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CHAPTER V.

Charles conies to Holyrood House. His Father proclaimed.

The Dragoons join Sir John Cope—His march towards

Edinburgh—Receives Information of the Rebels advancing

to meet him—Forms his Army to receive the Enemy—The

Rebels come in sight. A Morass between the Armies. Va-

rious Movements till Night. The Rebels pass the Morass.

The Battle of Preston . . . .' 70

CHAPTER VI.

Charles at Holyrood House—Resolutions of his Council. Con-

test with General Guest in the Castle. The Rebels reinfor-

ced. Some Ships arrive from France. Correspondence of .

Charles with the Chiefs. Of the Chiefs with one another.

Their Engagements to join the Rebel Army. Message by

Lord Lovat's Secretary. Embarrassment of Charles and his

Council. Resolution and Preparations to March into Eng-

land. Number of the Rebels when they left Edinburgh . 98

CHAPTER VII.

March of the Rebels towards Carlisle. Carlisle invested. Ge-
neral Wade at Newcastle. Charles marches to Brampton.
The Duke of Perth sent back to besiege Carlisle. The
Mayor capitulates. The Rebels take possession of the City.
Dissension in their Army. Cause of Dissension. The Cause
removed. A Council of War. Order sent to Lord Strath-
allan. March of the Rebels from Carlisle. They arrive at
Derby. Council held at Derby. Resolution of the Council
to march back. The Retreat begins. The Duke of Cum-
berland pursues. Skirmish at Clifton. The Rebels con-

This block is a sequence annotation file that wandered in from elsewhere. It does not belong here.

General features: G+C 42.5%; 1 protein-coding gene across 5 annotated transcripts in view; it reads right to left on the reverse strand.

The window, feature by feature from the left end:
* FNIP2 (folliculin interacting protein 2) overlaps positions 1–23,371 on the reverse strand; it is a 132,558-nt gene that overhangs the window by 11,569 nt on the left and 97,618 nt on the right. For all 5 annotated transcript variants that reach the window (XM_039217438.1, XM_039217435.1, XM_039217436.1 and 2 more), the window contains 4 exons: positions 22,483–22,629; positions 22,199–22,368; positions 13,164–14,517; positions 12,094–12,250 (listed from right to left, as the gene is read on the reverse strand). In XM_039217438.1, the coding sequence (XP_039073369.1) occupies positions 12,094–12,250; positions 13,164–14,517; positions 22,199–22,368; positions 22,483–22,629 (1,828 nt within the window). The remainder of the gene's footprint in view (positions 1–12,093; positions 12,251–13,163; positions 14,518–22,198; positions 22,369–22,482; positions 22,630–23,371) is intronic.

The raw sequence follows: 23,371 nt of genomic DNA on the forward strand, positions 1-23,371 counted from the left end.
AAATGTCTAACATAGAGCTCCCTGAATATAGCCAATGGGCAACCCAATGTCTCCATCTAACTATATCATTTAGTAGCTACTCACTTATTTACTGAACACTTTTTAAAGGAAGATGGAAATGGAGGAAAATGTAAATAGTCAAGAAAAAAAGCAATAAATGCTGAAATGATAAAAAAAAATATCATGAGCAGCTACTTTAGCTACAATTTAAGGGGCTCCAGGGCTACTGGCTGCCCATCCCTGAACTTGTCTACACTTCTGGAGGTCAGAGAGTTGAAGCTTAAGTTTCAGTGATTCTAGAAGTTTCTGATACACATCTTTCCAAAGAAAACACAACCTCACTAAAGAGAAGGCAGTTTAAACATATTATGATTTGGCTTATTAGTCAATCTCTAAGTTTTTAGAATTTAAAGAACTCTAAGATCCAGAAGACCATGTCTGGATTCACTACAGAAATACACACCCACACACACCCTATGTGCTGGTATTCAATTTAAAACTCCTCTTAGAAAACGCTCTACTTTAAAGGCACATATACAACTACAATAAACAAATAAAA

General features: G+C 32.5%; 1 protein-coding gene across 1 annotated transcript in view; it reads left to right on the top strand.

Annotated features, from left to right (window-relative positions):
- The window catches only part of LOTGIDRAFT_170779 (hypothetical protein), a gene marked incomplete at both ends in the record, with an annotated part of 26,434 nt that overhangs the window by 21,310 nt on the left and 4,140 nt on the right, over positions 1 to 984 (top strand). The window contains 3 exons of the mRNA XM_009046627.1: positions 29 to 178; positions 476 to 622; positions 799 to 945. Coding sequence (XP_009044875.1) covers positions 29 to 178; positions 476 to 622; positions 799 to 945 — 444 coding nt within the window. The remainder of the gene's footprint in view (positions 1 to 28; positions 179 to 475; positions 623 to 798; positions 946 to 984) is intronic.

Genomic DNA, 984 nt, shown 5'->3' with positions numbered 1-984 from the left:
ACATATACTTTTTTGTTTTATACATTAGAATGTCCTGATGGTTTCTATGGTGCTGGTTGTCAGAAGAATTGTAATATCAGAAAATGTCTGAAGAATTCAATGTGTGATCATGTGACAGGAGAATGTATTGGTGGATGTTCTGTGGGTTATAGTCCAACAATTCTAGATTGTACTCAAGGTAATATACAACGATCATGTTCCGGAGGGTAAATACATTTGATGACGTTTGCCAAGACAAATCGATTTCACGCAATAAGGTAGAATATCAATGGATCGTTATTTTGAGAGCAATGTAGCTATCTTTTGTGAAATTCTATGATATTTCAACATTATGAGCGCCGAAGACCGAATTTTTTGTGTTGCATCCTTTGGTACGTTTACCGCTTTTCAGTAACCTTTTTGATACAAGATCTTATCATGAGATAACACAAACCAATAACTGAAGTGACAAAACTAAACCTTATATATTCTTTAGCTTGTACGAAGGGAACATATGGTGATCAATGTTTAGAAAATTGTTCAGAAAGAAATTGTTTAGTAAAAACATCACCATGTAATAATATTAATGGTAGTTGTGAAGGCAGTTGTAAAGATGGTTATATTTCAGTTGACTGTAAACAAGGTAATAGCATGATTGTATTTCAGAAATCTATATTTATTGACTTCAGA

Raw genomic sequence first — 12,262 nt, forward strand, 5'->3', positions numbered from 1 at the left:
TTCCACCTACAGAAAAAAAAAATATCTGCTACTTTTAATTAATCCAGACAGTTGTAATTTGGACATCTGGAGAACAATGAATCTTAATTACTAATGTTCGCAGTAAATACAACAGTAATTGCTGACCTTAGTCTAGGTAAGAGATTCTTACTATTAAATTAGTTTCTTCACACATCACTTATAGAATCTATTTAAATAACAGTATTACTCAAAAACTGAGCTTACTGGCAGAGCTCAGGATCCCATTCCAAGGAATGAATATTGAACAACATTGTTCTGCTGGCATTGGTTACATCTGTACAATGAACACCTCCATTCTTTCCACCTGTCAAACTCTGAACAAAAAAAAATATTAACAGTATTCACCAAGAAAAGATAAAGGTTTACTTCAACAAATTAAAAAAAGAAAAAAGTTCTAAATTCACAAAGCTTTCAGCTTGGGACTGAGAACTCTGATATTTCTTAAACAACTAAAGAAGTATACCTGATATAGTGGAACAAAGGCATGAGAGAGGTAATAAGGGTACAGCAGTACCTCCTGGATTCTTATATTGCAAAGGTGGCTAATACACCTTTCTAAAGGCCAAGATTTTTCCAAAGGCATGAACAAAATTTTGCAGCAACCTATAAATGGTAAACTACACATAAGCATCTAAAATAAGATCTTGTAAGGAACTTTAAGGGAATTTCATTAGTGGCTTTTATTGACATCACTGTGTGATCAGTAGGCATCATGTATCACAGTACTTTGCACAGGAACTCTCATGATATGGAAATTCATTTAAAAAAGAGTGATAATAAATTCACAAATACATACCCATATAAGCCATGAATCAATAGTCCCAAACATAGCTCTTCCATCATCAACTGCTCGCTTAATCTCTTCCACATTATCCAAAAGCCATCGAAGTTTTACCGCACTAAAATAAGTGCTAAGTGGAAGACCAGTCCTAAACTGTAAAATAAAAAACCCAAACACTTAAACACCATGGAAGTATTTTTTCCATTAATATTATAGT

tinue their march. Cross the Esk, and return to Scotland 117

CHAPTER VIII.

State of Scotland while the Rebel Army was in England.

Preparations for War. Head-Quarters of both Armies—

Skirmish at Inverury. Number of the Rebels—Contention

and Animosity amongst them. Charles marches to Stirling

—The Town surrenders. The Rebels besiege the Castle.

General Hawley marches to raise the Siege. The two Armies

6

not.

meet at Falkirk. The King's Army defeated. The Rebels

take possession of Falkirk—Tumult and Mutiny in their

Army. The Duke of Cumberland arrives at Edinburgh—

Marches to attack the Rebels—They retreat to the High-

lands. Escape, from the Castle of Downe, of the Volunteers

taken Prisoners after the Battle of Falkirk ..>.... 182

CHAPTER IX.

The Duke of Cumberland pursues the Rebels—Halts at Perth
—Sends several Detachments of his Army to different
Places. The Prince of Hesse, with a Body of his Troops,
escorted by Ships of War, arrives in the Frith of Forth.
The Duke of Cumberland comes from Perth to visit the
Prince of Hesse. A Council of War at Edinburgh. The
Duke of Cumberland returns to Perth—Sends several Regi-
ments to Dundee—Marches himself with the main Body of
his Army to Aberdeen—Halts there some time. Charles
with a few Men at Moy, near Inverness. An attempt made
by Lord Loudon to seize him. The attempt defeated.
Charles assembles his Men—Marches to Inverness. Lord
Loudon retreats to Ross-shire. Charles besieges the Castle
of Inverness. The Castle surrenders. Various Expeditions
of the Rebels while the Duke's Army lay at Aberdeen. Ac-
count of these Expeditions. An Order from Charles to the
Commanding Officers to desist from them, and join him at
Inverness 176

CHAPTER X.

The Duke of Cumberland at Aberdeen. His Army leaves

Aberdeen—Proceeds towards Inverness. Skirmish at the

Bridge of Nairne. The Rear-guard of the Rebels retreats

—The Van-guard of the Duke's Army pursues. Charles

comes up with a Body of his Troops. The Van-guard of

the Duke's Army retreats—Joins their main Body. Design

of a Night Attack. Night March of the Rebels. The De-

sign frustrated. The Rebels retreat to Culloden. March

of the Duke of Cumberland to attack them. Defeat and

Dispersion of the Rebel Army 197

FAQS.

CHAPTER XI.

Circumstances and Incidents at the Battle of Culloden. Num-
ber of the Slain in both Armies. Fate of the Chiefs who
commanded the Highland Regiments that attacked the
King's Army. Route of Charles when he left the Field—
Crosses the River of Nairn—Halts there some time-^Goes
to Gorthleek—Sees Lord Lovat—Travels through the High-